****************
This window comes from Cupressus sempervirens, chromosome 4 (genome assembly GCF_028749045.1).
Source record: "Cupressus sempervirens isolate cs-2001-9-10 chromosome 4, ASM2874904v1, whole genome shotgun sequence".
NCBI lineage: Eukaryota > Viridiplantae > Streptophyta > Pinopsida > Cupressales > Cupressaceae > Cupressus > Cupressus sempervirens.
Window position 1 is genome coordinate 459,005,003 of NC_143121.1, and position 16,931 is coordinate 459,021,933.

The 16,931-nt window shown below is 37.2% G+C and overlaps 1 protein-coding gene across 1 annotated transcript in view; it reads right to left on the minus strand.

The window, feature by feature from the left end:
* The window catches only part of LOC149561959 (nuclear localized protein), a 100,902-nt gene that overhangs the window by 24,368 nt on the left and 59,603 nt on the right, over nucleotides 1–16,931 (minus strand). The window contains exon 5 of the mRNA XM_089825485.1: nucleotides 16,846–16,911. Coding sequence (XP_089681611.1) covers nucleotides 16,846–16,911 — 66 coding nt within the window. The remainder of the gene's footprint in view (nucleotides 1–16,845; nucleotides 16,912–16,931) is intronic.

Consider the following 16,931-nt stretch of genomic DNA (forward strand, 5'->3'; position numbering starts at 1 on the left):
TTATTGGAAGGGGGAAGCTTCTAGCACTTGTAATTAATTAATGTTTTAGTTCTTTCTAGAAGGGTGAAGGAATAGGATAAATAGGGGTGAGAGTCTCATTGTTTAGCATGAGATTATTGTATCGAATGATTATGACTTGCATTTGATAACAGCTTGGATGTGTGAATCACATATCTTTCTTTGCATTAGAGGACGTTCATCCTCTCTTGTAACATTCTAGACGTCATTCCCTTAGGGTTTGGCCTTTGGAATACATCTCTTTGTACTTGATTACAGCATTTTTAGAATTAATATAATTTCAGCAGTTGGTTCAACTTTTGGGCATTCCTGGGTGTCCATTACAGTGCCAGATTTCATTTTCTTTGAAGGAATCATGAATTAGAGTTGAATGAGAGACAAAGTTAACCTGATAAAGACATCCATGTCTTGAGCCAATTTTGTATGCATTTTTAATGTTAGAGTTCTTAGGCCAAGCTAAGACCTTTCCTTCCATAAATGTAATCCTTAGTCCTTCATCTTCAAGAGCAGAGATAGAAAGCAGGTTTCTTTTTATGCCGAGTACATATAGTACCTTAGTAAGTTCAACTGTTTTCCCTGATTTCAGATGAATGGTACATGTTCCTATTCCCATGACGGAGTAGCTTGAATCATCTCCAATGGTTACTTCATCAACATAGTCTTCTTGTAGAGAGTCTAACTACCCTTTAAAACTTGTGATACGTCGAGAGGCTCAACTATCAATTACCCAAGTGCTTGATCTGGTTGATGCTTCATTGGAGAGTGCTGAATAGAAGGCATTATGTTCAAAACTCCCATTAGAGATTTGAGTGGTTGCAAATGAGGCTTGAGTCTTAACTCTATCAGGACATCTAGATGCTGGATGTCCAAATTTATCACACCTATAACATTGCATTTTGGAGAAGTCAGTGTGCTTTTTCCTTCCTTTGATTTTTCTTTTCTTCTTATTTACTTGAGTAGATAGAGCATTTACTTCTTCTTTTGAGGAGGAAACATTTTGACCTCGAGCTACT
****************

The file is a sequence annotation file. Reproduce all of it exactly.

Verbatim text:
This window comes from Cupressus sempervirens, chromosome 4 (genome assembly GCF_028749045.1).
Source record: "Cupressus sempervirens isolate cs-2001-9-10 chromosome 4, ASM2874904v1, whole genome shotgun sequence".
NCBI lineage: Eukaryota > Viridiplantae > Streptophyta > Pinopsida > Cupressales > Cupressaceae > Cupressus > Cupressus sempervirens.
Window position 1 is genome coordinate 459,005,003 of NC_143121.1, and position 16,931 is coordinate 459,021,933.

The 16,931-nt window shown below is 37.2% G+C and overlaps 1 protein-coding gene across 1 annotated transcript in view; it reads right to left on the minus strand.

The window, feature by feature from the left end:
* The window catches only part of LOC149561959 (nuclear localized protein), a 100,902-nt gene that overhangs the window by 24,368 nt on the left and 59,603 nt on the right, over nucleotides 1–16,931 (minus strand). The window contains exon 5 of the mRNA XM_089825485.1: nucleotides 16,846–16,911. Coding sequence (XP_089681611.1) covers nucleotides 16,846–16,911 — 66 coding nt within the window. The remainder of the gene's footprint in view (nucleotides 1–16,845; nucleotides 16,912–16,931) is intronic.

Consider the following 16,931-nt stretch of genomic DNA (forward strand, 5'->3'; position numbering starts at 1 on the left):
TTATTGGAAGGGGGAAGCTTCTAGCACTTGTAATTAATTAATGTTTTAGTTCTTTCTAGAAGGGTGAAGGAATAGGATAAATAGGGGTGAGAGTCTCATTGTTTAGCATGAGATTATTGTATCGAATGATTATGACTTGCATTTGATAACAGCTTGGATGTGTGAATCACATATCTTTCTTTGCATTAGAGGACGTTCATCCTCTCTTGTAACATTCTAGACGTCATTCCCTTAGGGTTTGGCCTTTGGAATACATCTCTTTGTACTTGATTACAGCATTTTTAGAATTAATATAATTTCAGCAGTTGGTTCAACTTTTGGGCATTCCTGGGTGTCCATTACAGTGCCAGATTTCATTTTCTTTGAAGGAATCATGAATTAGAGTTGAATGAGAGACAAAGTTAACCTGATAAAGACATCCATGTCTTGAGCCAATTTTGTATGCATTTTTAATGTTAGAGTTCTTAGGCCAAGCTAAGACCTTTCCTTCCATAAATGTAATCCTTAGTCCTTCATCTTCAAGAGCAGAGATAGAAAGCAGGTTTCTTTTTATGCCGAGTACATATAGTACCTTAGTAAGTTCAACTGTTTTCCCTGATTTCAGATGAATGGTACATGTTCCTATTCCCATGACGGAGTAGCTTGAATCATCTCCAATGGTTACTTCATCAACATAGTCTTCTTGTAGAGAGTCTAACTACCCTTTAAAACTTGTGATACGTCGAGAGGCTCAACTATCAATTACCCAAGTGCTTGATCTGGTTGATGCTTCATTGGAGAGTGCTGAATAGAAGGCATTATGTTCAAAACTCCCATTAGAGATTTGAGTGGTTGCAAATGAGGCTTGAGTCTTAACTCTATCAGGACATCTAGATGCTGGATGTCCAAATTTATCACACCTATAACATTGCATTTTGGAGAAGTCAGTGTGCTTTTTCCTTCCTTTGATTTTTCTTTTCTTCTTATTTACTTGAGTAGATAGAGCATTTACTTCTTCTTTTGAGGAGGAAACATTTTGACCTCGAGCTACT